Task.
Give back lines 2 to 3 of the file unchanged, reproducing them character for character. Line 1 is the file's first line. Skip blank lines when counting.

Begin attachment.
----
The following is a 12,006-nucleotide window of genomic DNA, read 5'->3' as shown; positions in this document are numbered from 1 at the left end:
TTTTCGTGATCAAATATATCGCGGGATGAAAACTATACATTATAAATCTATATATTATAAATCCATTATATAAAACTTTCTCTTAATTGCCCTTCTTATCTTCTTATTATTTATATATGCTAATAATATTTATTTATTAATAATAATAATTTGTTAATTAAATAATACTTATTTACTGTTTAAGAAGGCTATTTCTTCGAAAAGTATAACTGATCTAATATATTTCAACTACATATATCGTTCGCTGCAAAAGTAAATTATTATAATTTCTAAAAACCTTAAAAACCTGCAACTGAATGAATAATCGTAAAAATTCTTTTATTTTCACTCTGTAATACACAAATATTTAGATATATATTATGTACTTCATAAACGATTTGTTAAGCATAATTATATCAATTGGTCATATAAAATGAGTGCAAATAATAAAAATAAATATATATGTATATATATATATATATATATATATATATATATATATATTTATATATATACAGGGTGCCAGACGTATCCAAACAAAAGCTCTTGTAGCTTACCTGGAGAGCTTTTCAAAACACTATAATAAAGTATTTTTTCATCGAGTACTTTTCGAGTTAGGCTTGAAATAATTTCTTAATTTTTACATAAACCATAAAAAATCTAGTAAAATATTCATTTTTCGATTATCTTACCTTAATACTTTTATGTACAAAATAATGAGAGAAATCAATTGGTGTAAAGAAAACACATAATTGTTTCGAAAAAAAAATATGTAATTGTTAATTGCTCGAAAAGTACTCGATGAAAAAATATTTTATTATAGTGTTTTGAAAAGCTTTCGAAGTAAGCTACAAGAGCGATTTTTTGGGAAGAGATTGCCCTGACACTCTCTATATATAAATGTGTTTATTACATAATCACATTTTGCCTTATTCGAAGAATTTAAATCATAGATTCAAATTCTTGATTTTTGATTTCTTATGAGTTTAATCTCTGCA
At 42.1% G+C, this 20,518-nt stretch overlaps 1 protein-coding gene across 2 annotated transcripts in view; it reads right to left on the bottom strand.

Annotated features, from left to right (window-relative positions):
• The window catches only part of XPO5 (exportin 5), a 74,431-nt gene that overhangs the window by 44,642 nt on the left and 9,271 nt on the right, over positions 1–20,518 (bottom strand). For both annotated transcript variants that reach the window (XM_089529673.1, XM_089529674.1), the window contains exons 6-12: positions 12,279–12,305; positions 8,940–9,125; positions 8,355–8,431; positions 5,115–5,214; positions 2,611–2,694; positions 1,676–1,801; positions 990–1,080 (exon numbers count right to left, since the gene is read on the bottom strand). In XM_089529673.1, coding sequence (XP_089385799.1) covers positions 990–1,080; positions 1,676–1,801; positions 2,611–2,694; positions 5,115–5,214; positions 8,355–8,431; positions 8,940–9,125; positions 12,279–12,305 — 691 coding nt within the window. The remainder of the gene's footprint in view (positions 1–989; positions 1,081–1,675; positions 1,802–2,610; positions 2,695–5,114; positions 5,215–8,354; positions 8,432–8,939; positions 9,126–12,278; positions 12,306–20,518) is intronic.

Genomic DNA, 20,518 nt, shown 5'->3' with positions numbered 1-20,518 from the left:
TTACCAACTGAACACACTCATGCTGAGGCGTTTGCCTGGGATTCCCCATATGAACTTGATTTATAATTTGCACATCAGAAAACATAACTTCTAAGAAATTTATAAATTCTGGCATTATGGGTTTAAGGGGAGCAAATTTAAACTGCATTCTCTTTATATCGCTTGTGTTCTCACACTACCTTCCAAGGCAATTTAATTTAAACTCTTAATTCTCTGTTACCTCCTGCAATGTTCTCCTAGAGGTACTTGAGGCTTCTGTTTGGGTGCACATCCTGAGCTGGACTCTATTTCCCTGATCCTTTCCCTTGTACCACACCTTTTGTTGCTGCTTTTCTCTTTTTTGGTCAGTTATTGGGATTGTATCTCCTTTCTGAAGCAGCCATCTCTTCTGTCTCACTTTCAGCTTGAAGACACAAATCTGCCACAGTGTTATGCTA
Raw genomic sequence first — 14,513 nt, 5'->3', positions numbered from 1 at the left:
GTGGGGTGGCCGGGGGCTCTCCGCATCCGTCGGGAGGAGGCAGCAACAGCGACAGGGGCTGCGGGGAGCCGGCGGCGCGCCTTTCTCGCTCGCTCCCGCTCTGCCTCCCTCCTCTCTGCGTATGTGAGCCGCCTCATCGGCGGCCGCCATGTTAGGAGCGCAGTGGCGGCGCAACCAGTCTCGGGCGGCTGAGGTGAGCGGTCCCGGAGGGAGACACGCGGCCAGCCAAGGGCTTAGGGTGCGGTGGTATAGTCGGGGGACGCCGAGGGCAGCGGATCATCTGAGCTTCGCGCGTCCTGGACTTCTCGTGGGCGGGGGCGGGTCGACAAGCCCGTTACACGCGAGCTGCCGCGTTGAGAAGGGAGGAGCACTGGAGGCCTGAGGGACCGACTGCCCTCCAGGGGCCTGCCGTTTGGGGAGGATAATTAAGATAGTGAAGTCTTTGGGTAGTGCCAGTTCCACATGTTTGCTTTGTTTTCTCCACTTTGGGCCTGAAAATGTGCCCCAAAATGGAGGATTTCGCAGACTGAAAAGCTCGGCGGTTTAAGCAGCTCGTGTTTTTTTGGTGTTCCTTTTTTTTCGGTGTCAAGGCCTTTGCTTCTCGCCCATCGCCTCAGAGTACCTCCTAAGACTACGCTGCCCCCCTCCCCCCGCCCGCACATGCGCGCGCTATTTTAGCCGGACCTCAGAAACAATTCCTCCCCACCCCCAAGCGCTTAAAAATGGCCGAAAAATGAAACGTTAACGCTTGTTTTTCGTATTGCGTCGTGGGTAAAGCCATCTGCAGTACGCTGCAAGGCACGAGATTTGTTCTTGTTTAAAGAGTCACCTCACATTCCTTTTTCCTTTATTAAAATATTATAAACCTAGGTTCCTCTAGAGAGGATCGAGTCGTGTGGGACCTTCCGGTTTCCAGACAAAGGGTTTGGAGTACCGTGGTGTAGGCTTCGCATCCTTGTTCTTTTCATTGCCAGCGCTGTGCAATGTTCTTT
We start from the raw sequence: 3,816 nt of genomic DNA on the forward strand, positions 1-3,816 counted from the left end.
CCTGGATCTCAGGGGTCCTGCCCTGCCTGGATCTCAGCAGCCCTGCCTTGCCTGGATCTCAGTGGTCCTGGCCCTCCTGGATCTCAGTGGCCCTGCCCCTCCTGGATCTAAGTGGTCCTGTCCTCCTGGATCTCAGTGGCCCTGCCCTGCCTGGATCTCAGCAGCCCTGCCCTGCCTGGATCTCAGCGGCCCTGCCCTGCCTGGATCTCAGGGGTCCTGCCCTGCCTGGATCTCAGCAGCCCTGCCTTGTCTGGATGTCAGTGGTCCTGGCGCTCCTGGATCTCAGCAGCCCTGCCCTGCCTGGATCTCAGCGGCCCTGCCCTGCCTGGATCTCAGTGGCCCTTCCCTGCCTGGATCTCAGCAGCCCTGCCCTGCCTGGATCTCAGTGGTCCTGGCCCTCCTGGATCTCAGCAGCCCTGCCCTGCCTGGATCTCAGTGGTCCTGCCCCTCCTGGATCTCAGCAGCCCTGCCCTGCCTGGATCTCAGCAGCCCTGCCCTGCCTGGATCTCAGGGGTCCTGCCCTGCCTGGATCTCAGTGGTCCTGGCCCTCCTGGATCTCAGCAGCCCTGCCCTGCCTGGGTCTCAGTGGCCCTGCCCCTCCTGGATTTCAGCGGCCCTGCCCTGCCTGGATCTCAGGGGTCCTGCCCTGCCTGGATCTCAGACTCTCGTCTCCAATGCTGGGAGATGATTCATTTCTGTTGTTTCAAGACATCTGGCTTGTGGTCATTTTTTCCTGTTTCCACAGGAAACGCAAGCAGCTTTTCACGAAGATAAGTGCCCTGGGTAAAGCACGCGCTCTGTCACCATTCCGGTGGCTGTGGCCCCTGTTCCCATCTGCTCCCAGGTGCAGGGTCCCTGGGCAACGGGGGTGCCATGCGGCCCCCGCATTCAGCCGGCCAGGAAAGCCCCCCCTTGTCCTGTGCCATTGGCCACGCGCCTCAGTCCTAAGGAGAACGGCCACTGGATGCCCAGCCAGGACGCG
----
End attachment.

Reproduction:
TTTTCGTGATCAAATATATCGCGGGATGAAAACTATACATTATAAATCTATATATTATAAATCCATTATATAAAACTTTCTCTTAATTGCCCTTCTTATCTTCTTATTATTTATATATGCTAATAATATTTATTTATTAATAATAATAATTTGTTAATTAAATAATACTTATTTACTGTTTAAGAAGGCTATTTCTTCGAAAAGTATAACTGATCTAATATATTTCAACTACATATATCGTTCGCTGCAAAAGTAAATTATTATAATTTCTAAAAACCTTAAAAACCTGCAACTGAATGAATAATCGTAAAAATTCTTTTATTTTCACTCTGTAATACACAAATATTTAGATATATATTATGTACTTCATAAACGATTTGTTAAGCATAATTATATCAATTGGTCATATAAAATGAGTGCAAATAATAAAAATAAATATATATGTATATATATATATATATATATATATATATATATATATATTTATATATATACAGGGTGCCAGACGTATCCAAACAAAAGCTCTTGTAGCTTACCTGGAGAGCTTTTCAAAACACTATAATAAAGTATTTTTTCATCGAGTACTTTTCGAGTTAGGCTTGAAATAATTTCTTAATTTTTACATAAACCATAAAAAATCTAGTAAAATATTCATTTTTCGATTATCTTACCTTAATACTTTTATGTACAAAATAATGAGAGAAATCAATTGGTGTAAAGAAAACACATAATTGTTTCGAAAAAAAAATATGTAATTGTTAATTGCTCGAAAAGTACTCGATGAAAAAATATTTTATTATAGTGTTTTGAAAAGCTTTCGAAGTAAGCTACAAGAGCGATTTTTTGGGAAGAGATTGCCCTGACACTCTCTATATATAAATGTGTTTATTACATAATCACATTTTGCCTTATTCGAAGAATTTAAATCATAGATTCAAATTCTTGATTTTTGATTTCTTATGAGTTTAATCTCTGCA
At 42.1% G+C, this 20,518-nt stretch overlaps 1 protein-coding gene across 2 annotated transcripts in view; it reads right to left on the bottom strand.